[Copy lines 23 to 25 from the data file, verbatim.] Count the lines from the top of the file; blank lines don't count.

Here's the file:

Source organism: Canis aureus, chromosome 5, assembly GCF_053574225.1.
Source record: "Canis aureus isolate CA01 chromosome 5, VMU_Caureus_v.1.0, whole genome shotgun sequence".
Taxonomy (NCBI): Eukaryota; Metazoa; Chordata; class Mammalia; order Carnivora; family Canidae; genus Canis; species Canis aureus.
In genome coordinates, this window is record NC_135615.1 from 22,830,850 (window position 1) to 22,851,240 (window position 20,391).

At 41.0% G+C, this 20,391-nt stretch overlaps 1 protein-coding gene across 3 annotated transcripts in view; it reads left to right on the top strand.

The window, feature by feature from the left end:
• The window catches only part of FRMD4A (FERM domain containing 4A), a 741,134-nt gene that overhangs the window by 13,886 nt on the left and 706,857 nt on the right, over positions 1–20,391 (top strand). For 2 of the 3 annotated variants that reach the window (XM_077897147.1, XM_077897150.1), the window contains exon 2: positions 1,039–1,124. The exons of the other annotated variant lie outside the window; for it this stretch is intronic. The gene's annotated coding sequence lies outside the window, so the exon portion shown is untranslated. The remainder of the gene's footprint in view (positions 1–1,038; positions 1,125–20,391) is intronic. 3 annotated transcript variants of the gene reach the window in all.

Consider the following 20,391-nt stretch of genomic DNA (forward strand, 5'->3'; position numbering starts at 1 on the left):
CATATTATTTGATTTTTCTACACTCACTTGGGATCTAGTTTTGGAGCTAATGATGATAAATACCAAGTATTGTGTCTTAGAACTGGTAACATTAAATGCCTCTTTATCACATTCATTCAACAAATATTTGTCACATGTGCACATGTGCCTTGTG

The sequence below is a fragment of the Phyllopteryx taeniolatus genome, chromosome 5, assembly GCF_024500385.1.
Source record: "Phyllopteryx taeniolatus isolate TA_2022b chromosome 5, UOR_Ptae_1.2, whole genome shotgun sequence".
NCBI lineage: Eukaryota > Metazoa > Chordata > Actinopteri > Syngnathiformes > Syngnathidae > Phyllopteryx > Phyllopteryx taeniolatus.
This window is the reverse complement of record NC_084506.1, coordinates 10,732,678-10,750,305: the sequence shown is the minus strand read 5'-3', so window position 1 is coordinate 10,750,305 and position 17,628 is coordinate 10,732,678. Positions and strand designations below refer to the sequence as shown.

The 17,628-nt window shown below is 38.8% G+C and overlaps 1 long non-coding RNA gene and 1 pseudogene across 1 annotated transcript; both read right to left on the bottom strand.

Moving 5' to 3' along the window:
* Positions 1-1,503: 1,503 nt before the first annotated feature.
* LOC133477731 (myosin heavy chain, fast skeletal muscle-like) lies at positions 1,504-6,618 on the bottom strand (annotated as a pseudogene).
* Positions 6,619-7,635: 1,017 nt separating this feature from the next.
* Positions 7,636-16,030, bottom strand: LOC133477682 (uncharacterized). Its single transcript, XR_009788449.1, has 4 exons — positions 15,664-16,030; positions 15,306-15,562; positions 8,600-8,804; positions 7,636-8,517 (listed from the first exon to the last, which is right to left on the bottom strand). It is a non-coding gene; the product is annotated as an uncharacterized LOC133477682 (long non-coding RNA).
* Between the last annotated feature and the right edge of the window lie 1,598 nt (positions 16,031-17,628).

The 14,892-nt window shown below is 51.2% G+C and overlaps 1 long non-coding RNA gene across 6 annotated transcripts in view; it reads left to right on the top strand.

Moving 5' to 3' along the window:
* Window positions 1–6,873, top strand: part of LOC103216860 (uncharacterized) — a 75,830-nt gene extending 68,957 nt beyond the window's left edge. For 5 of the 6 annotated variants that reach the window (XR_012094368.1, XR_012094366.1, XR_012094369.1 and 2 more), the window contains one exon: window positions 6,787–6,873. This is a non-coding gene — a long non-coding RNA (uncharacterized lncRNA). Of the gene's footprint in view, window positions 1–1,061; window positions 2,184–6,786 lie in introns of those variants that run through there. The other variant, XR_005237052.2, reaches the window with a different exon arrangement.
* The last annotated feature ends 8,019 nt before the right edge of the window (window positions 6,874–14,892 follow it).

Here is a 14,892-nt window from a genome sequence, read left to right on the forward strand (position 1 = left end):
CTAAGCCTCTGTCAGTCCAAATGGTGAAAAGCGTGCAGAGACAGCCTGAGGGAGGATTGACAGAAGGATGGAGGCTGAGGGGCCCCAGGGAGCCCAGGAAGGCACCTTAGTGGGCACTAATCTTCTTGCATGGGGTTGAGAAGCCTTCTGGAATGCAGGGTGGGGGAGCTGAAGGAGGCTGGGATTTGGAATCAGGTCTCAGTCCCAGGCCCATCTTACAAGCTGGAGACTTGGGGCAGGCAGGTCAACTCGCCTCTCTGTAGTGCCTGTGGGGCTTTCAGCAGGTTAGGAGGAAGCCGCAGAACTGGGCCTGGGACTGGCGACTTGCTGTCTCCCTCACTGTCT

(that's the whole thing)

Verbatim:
* Window positions 1–6,873, top strand: part of LOC103216860 (uncharacterized) — a 75,830-nt gene extending 68,957 nt beyond the window's left edge. For 5 of the 6 annotated variants that reach the window (XR_012094368.1, XR_012094366.1, XR_012094369.1 and 2 more), the window contains one exon: window positions 6,787–6,873. This is a non-coding gene — a long non-coding RNA (uncharacterized lncRNA). Of the gene's footprint in view, window positions 1–1,061; window positions 2,184–6,786 lie in introns of those variants that run through there. The other variant, XR_005237052.2, reaches the window with a different exon arrangement.
* The last annotated feature ends 8,019 nt before the right edge of the window (window positions 6,874–14,892 follow it).

Here is a 14,892-nt window from a genome sequence, read left to right on the forward strand (position 1 = left end):